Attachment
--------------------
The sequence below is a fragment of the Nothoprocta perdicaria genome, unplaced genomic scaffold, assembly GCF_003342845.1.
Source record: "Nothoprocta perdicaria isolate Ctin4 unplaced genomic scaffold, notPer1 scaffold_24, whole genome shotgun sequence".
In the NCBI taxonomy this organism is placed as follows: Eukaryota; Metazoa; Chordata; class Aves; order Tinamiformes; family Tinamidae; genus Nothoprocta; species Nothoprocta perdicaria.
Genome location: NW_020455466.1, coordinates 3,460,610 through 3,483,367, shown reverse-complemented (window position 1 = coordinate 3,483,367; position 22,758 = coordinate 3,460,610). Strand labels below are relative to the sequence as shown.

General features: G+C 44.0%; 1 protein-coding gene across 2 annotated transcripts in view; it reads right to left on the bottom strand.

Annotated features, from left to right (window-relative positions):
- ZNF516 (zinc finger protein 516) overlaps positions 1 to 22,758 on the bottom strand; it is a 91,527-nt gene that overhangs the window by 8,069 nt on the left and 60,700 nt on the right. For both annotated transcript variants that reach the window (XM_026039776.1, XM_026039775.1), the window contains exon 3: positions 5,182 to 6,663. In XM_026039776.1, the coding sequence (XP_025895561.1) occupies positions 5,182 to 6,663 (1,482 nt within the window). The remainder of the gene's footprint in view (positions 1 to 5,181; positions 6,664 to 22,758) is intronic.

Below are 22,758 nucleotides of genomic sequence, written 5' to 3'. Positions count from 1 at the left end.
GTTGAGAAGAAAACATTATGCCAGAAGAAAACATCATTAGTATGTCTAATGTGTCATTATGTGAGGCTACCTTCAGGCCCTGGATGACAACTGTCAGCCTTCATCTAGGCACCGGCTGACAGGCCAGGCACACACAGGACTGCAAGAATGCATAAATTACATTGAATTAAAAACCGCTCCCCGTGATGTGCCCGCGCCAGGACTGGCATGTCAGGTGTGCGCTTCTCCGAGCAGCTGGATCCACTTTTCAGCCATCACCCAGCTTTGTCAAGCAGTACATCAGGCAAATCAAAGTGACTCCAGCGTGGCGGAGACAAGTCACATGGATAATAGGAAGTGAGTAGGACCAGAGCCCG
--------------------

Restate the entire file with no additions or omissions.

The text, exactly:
The sequence below is a fragment of the Nothoprocta perdicaria genome, unplaced genomic scaffold, assembly GCF_003342845.1.
Source record: "Nothoprocta perdicaria isolate Ctin4 unplaced genomic scaffold, notPer1 scaffold_24, whole genome shotgun sequence".
In the NCBI taxonomy this organism is placed as follows: Eukaryota; Metazoa; Chordata; class Aves; order Tinamiformes; family Tinamidae; genus Nothoprocta; species Nothoprocta perdicaria.
Genome location: NW_020455466.1, coordinates 3,460,610 through 3,483,367, shown reverse-complemented (window position 1 = coordinate 3,483,367; position 22,758 = coordinate 3,460,610). Strand labels below are relative to the sequence as shown.

General features: G+C 44.0%; 1 protein-coding gene across 2 annotated transcripts in view; it reads right to left on the bottom strand.

Annotated features, from left to right (window-relative positions):
- ZNF516 (zinc finger protein 516) overlaps positions 1 to 22,758 on the bottom strand; it is a 91,527-nt gene that overhangs the window by 8,069 nt on the left and 60,700 nt on the right. For both annotated transcript variants that reach the window (XM_026039776.1, XM_026039775.1), the window contains exon 3: positions 5,182 to 6,663. In XM_026039776.1, the coding sequence (XP_025895561.1) occupies positions 5,182 to 6,663 (1,482 nt within the window). The remainder of the gene's footprint in view (positions 1 to 5,181; positions 6,664 to 22,758) is intronic.

Below are 22,758 nucleotides of genomic sequence, written 5' to 3'. Positions count from 1 at the left end.
GTTGAGAAGAAAACATTATGCCAGAAGAAAACATCATTAGTATGTCTAATGTGTCATTATGTGAGGCTACCTTCAGGCCCTGGATGACAACTGTCAGCCTTCATCTAGGCACCGGCTGACAGGCCAGGCACACACAGGACTGCAAGAATGCATAAATTACATTGAATTAAAAACCGCTCCCCGTGATGTGCCCGCGCCAGGACTGGCATGTCAGGTGTGCGCTTCTCCGAGCAGCTGGATCCACTTTTCAGCCATCACCCAGCTTTGTCAAGCAGTACATCAGGCAAATCAAAGTGACTCCAGCGTGGCGGAGACAAGTCACATGGATAATAGGAAGTGAGTAGGACCAGAGCCCG